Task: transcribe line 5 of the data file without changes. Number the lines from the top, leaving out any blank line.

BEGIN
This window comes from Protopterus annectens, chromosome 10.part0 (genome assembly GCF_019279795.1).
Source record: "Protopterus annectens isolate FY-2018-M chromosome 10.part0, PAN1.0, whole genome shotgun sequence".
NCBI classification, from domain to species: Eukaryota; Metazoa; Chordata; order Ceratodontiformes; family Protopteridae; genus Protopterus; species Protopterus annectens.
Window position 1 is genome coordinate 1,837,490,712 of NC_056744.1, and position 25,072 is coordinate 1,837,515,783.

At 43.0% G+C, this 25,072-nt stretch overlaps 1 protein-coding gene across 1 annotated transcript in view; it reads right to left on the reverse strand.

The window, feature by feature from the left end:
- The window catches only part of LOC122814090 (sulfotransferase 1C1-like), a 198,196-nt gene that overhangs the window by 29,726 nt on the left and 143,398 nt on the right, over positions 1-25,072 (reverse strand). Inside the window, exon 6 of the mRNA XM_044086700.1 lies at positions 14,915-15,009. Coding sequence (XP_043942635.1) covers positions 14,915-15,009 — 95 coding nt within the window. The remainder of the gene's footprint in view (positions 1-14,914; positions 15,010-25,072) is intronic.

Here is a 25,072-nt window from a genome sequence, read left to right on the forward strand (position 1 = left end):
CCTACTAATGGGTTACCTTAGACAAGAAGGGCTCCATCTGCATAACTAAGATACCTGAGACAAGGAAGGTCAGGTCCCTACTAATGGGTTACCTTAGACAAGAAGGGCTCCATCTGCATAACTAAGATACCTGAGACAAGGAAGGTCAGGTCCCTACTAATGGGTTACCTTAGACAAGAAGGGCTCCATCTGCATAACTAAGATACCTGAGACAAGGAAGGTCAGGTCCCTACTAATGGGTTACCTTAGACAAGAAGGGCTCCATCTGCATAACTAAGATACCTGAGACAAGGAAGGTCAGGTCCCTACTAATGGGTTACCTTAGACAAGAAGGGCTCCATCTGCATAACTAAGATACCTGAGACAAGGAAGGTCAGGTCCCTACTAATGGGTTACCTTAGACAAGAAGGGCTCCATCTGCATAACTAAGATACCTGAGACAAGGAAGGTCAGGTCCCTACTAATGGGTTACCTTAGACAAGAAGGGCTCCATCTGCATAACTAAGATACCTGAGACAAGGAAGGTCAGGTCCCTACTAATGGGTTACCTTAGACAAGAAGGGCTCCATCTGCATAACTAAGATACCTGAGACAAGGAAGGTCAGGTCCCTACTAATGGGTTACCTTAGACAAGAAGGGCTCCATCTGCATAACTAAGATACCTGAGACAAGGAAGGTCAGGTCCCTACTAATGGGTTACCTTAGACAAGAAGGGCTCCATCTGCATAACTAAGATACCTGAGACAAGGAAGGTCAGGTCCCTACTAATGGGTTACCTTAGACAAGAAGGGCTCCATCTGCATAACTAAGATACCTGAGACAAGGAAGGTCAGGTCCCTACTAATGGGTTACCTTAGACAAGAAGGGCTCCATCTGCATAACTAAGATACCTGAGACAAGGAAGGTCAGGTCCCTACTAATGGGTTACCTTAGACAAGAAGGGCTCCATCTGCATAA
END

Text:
At 43.0% G+C, this 25,072-nt stretch overlaps 1 protein-coding gene across 1 annotated transcript in view; it reads right to left on the reverse strand.